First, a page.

Candles and drums, slogans and chants mark second night of pro-jallikattu protests at Marina

48 hours since protesters started gathering at the Marina beach in Chennai, neither crowd nor the agenda has budged.
Candles and drums, slogans and chants mark second night of pro-jallikattu protests at Marina
Candles and drums, slogans and chants mark second night of pro-jallikattu protests at Marina
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All Images: Nishanth Krish

The crowd at Chennai’s Marina beach was unprecedented, and the numbers showed no sign of dwindling as the night progressed.

For the second consecutive night, pro-jallikattu protesters were gathered in thousands to demand that the ban on the bull taming sport be lifted. Drum beats filled the air, and for many youngsters, the preferred medium of lodging their protest was dance.

While the usual idea of a protest this large might include a stage erected at a prime location, and a leader or leaders making speeches through the day, Marina had no such signs of a centralised agitation this time around. Indeed, there were thousands of people at the beach - but most of them were huddled in small and medium sized groups, each group chanting slogans at its own pace.

And then there was the floating population. Volunteers who were distributing water and food to the protesters, bikers who did rounds of the beach road carrying banners and posters, musicians who were keeping up the morale of the people, reporters who were trying to capture the mood of the crowd, and of course roving agitators and newcomers, who were trying to work their way around the beach and not miss out on anything.

Atthar Ahmed has been helping with the traffic management on the beach road since Wednesday evening. It was his second night at the Marina, and according to him, the crowd had multiplied in the matter of a day.

“There are five times as many people as there were yesterday, and I’ve been volunteering for three days now. There are no leaders for this campaign, there is no organisation backing us. This is totally spontaneous, and the only reason I’m here is because I want to be a part of it,” said Atthar.

Santosh, an IT employee from Chennai, is also helping with the traffic. Wednesday was his first night of protest. “I’m planning to stay the night,” he said.

Many other volunteers at the Marina were distributing water and biscuits to those gathered at the beach. While several people have offered to provide food and water on social media, there isn’t any branding of any NGO, company or other organisation, at least outwardly.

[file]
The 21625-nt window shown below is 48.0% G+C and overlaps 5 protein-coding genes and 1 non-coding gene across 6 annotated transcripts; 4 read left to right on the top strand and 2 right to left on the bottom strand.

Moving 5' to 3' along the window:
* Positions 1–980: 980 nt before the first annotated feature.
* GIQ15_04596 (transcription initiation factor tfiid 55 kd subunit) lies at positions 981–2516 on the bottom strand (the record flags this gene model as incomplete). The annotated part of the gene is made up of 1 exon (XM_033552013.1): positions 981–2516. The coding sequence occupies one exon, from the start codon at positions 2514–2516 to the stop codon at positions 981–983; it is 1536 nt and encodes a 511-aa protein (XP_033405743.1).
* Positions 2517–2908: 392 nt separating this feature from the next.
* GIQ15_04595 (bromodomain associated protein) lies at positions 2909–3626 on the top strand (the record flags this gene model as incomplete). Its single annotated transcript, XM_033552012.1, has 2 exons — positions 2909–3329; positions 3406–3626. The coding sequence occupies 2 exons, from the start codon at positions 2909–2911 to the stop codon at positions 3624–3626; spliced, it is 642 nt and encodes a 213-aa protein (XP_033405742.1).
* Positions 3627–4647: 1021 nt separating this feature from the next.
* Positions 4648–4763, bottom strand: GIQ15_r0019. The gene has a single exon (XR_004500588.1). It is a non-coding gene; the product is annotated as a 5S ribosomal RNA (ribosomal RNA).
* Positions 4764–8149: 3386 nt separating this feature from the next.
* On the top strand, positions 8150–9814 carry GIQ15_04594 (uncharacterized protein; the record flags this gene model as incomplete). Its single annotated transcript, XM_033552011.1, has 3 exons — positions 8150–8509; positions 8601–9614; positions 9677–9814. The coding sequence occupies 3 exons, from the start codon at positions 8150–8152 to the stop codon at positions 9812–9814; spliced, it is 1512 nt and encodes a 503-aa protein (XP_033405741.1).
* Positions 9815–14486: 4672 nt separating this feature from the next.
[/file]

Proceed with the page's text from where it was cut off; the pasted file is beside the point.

In fact, a large percentage of the crowd is students from colleges in and around Chennai, and for them, this is an opportunity to show their Tamil pride, and lend their voice for an issue that resonates strongly with them.

Mehmood and Mubarak, former students of Madras University, were also among those who wanted to be counted in the fight for jallikattu. “Around 80% of the crowd is students, and we’re here to support them,” they said.

While the demographic was mostly young men - women weren’t completely missing or invisible. In fact in several groups, women, young and old, led the sloganeering.

Shiva Shankari, a resident of Velachery, said she was at the protest because she felt inspired and encouraged by the early protesters. “Our Tamil culture does not allow women to be outside so late at night. But this is a cause for which all of us have come to lend our support even at such late hours,” she said.

Shankari, her husband and friends were planning to stay for a few hours into the night. When asked about whether her work would get affected by the protests, she was quick to add that this, too, is important work for them.

While the situation is peaceful, many of the agitators are angry at what they see as the apparent inaction of the government. Even as Tamil Nadu Chief Minister O. Paneerselvam gets set to meet Prime Minister Modi, and has requested the protesters to call of their agitation, this simply doesn’t cut it for many of the youngsters.

One of the protesters said, “Instead of going to Delhi, our political leaders could have come to Marina and addressed us. That would have told us that they support this movement.”

Thursday marks the third day of widespread protests against the ban on jallikattu in the state. The agitation started in the wee hours of Tuesday, after the police arrested over 200 people from Madurai’s Alanganallur for planning a jallikattu event.

Celebrities and politicians have been voicing their support for the movement for the past 48 hours. As the number of protesters out on the streets of Tamil Nadu grows, the Chief Minister has planned a meeting with PM Modi for Thursday morning.

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